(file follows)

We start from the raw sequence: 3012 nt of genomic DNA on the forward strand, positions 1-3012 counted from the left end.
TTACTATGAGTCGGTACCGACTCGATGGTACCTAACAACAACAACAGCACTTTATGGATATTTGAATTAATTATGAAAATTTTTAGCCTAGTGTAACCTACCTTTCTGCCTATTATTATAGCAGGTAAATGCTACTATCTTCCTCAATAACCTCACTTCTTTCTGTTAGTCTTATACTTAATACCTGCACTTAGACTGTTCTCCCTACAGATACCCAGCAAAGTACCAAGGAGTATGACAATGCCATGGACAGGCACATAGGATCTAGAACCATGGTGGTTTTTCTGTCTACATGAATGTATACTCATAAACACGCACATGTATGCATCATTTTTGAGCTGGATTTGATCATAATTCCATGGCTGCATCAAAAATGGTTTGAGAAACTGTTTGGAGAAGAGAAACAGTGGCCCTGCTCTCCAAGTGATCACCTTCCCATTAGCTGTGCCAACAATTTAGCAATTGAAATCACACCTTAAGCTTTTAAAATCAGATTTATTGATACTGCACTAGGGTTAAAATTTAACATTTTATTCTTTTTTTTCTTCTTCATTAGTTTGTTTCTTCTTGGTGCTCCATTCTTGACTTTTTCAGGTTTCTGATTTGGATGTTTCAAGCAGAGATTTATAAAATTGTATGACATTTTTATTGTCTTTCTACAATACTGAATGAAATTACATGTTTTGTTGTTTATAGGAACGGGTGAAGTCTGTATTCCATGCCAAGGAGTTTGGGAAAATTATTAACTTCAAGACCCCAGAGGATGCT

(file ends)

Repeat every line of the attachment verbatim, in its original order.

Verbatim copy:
We start from the raw sequence: 3012 nt of genomic DNA on the forward strand, positions 1-3012 counted from the left end.
TTACTATGAGTCGGTACCGACTCGATGGTACCTAACAACAACAACAGCACTTTATGGATATTTGAATTAATTATGAAAATTTTTAGCCTAGTGTAACCTACCTTTCTGCCTATTATTATAGCAGGTAAATGCTACTATCTTCCTCAATAACCTCACTTCTTTCTGTTAGTCTTATACTTAATACCTGCACTTAGACTGTTCTCCCTACAGATACCCAGCAAAGTACCAAGGAGTATGACAATGCCATGGACAGGCACATAGGATCTAGAACCATGGTGGTTTTTCTGTCTACATGAATGTATACTCATAAACACGCACATGTATGCATCATTTTTGAGCTGGATTTGATCATAATTCCATGGCTGCATCAAAAATGGTTTGAGAAACTGTTTGGAGAAGAGAAACAGTGGCCCTGCTCTCCAAGTGATCACCTTCCCATTAGCTGTGCCAACAATTTAGCAATTGAAATCACACCTTAAGCTTTTAAAATCAGATTTATTGATACTGCACTAGGGTTAAAATTTAACATTTTATTCTTTTTTTTCTTCTTCATTAGTTTGTTTCTTCTTGGTGCTCCATTCTTGACTTTTTCAGGTTTCTGATTTGGATGTTTCAAGCAGAGATTTATAAAATTGTATGACATTTTTATTGTCTTTCTACAATACTGAATGAAATTACATGTTTTGTTGTTTATAGGAACGGGTGAAGTCTGTATTCCATGCCAAGGAGTTTGGGAAAATTATTAACTTCAAGACCCCAGAGGATGCT